I am an early modern historian. That means I spend a lot of time wading around in the 16th century, getting to know the people and events of that now-distant past. It also means that 2017 is an important year in my calendar, as it marks the 500th anniversary of the Reformation. This semester, however, I find myself more frequently occupied with issues of modern immigration, pouring over the crises that are currently happening in the U.S. and in Europe. How did my professional focus move from there to here? As I sat down to contemplate that question, I came to the conclusion that it was actually not such a big move, because these "two worlds" are not so very far apart after all.
In 2015 I published a monograph titled, "Pragmatic Toleration: The Politics of Religious Heterodoxy in Early Reformation Antwerp, 1515-1555." The book was the culmination of research that started 15 years ago on the Reformation in what is now the Netherlands and Belgium. What I discovered as I dug through the archives there, was that religious tolerance and coexistence didn't come about because any ivory-tower intellectuals or wealthy lawyers told people that it should. Rather, I found individual people with different religious beliefs, who learned how to "get along" because they had no choice. The residents of 16th-century Antwerp found themselves in the same place, needing to trade with one another, protect one another, and generally coexist with as little disruption to life as possible. And it was in that situation, in every act of individual cooperation, that the seeds of "toleration" were sown.
Fast-forward 500 years, and we are still trying to figure out whom we want to live with and whom we can't abide. We've not moved very far on the religious tolerance front either really, although the "enemies" have different names these days, and our purview has broadened. But the questions that we ask ourselves as we decide whom to room with, or whom to date, or which neighborhood to move into, are remarkably analogous to those that early moderns asked as they faced the exact same questions.
It is then, perhaps no surprise that Ralston Deffenbaugh will be one of the keynote speakers at Luther College's Liberating Grace conference (March 31-April 1), as part of our commemoration of the 500th anniversary of the Reformation. Deffenbaugh is the assistant general secretary for International Affairs and Human Rights at the Lutheran World Federation, and serves as the ELCA's representative to the U.N. He is a human rights lawyer, who has spent much professional energy in the past years working on issues of European immigration. On April 1, he will give a keynote speech on the European migration crisis to a gathering of Luther students, faculty, staff and community members, as well as alumni and other honored guests.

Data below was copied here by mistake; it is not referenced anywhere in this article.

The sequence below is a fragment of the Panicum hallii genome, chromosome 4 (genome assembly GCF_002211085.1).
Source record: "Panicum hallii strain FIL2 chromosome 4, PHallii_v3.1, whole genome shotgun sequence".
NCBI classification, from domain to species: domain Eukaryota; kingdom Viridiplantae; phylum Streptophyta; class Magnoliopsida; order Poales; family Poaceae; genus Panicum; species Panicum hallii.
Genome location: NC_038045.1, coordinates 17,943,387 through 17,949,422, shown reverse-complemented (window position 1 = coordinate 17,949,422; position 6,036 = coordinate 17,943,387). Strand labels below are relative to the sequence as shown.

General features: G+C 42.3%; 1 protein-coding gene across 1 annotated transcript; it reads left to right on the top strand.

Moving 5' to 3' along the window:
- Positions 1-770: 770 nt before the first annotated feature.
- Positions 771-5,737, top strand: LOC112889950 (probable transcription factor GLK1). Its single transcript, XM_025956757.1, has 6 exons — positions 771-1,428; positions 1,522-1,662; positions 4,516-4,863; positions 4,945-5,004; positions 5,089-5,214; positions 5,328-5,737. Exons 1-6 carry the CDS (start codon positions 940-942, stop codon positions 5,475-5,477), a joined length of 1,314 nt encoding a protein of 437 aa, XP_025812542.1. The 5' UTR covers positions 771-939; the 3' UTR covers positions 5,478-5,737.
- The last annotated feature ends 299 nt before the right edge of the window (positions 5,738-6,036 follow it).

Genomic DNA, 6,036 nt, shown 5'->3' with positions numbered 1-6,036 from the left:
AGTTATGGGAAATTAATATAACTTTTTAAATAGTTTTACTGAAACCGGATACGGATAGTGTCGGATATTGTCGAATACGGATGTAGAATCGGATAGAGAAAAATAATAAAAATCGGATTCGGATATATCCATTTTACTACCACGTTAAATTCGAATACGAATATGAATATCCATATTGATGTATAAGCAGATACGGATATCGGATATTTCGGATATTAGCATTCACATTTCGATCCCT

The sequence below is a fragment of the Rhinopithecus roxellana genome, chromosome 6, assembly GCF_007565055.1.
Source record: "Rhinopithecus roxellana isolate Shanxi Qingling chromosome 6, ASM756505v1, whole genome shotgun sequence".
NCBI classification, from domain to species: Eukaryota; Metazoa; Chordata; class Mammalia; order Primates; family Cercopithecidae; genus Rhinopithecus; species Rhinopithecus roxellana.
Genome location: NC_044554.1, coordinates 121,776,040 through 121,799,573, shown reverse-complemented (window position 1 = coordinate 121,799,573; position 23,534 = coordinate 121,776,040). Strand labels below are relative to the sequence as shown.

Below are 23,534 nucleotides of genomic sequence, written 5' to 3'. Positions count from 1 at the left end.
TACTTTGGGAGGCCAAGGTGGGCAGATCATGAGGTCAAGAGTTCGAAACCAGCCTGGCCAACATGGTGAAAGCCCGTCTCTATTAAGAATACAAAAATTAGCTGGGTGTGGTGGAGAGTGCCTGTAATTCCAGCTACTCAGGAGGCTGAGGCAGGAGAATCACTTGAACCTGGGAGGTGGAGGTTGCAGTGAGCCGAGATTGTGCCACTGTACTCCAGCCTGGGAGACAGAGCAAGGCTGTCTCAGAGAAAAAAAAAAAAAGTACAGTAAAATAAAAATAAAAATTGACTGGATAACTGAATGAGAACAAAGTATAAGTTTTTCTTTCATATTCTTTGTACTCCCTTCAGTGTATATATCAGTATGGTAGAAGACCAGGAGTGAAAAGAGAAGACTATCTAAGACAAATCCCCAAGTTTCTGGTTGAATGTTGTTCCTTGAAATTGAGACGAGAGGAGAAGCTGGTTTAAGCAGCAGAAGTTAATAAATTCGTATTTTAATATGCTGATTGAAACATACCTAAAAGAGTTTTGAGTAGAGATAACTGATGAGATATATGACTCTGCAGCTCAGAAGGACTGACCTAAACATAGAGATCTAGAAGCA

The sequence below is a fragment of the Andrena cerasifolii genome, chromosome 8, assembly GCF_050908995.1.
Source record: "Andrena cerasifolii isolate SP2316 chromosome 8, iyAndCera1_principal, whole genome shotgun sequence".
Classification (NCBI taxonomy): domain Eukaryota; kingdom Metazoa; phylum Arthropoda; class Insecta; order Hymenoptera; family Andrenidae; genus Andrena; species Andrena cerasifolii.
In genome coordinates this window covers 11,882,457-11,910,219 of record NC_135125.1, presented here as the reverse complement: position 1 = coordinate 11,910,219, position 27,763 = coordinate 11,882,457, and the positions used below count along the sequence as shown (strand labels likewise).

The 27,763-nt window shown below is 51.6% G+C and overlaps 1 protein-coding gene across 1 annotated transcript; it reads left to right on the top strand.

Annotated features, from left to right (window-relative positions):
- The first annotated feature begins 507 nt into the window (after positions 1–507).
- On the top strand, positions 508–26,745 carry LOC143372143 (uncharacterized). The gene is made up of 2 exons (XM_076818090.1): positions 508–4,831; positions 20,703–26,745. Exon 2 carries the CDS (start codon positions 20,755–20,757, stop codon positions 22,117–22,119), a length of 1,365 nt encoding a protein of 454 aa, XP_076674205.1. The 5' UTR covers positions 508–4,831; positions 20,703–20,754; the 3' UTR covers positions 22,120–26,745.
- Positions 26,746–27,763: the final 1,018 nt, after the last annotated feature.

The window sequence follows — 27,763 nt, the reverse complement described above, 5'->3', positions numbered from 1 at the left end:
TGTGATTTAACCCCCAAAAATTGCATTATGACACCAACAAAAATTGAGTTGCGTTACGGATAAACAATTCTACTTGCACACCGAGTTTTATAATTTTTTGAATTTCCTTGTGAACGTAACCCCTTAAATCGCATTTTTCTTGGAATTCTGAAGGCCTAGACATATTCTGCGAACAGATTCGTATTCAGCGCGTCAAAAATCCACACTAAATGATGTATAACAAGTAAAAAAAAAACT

My work at the Center for Ethics and Public Engagement is bringing me into contact with these issues as well. On April 5, the CEPE will host Social Work professor, Susan Schmidt and human rights lawyer, Yer Vang, to discuss their work here in the Midwest with undocumented, unaccompanied minors traveling from Mexico and Central America. One week later, Dr. Benjamin Stoltenburg, who teaches language and culture classes to asylum seekers in Germany, will give a public lecture about his work. I have no doubt that the themes raised in all three of these discussions will overlap.
As I think back on Antwerp in the 16th century, I find a place in which people of different and antagonistic religious beliefs lived side-by-side, and found ways to work together and even look out for one another in a religiously complex and hostile environment. In our modern world too, we find ourselves surrounded by diversity of all sorts, and hostilities that are sometimes overt and sometimes less easy to detect. And yet the challenges of both worlds remain strikingly similar. As we mark the 500 years that separate us from the people in my book, I wonder how far we have really come in that vast amount of time. Shouldn't we, by now have developed some new questions to ask regarding our neighbors? Perhaps our call is not to decide whom we are willing to "tolerate," but rather, who needs our help and how can we best deliver it? If we could figure out some answers to questions like those, then I think we would really have cause to celebrate 500 years since we "reformed" our world.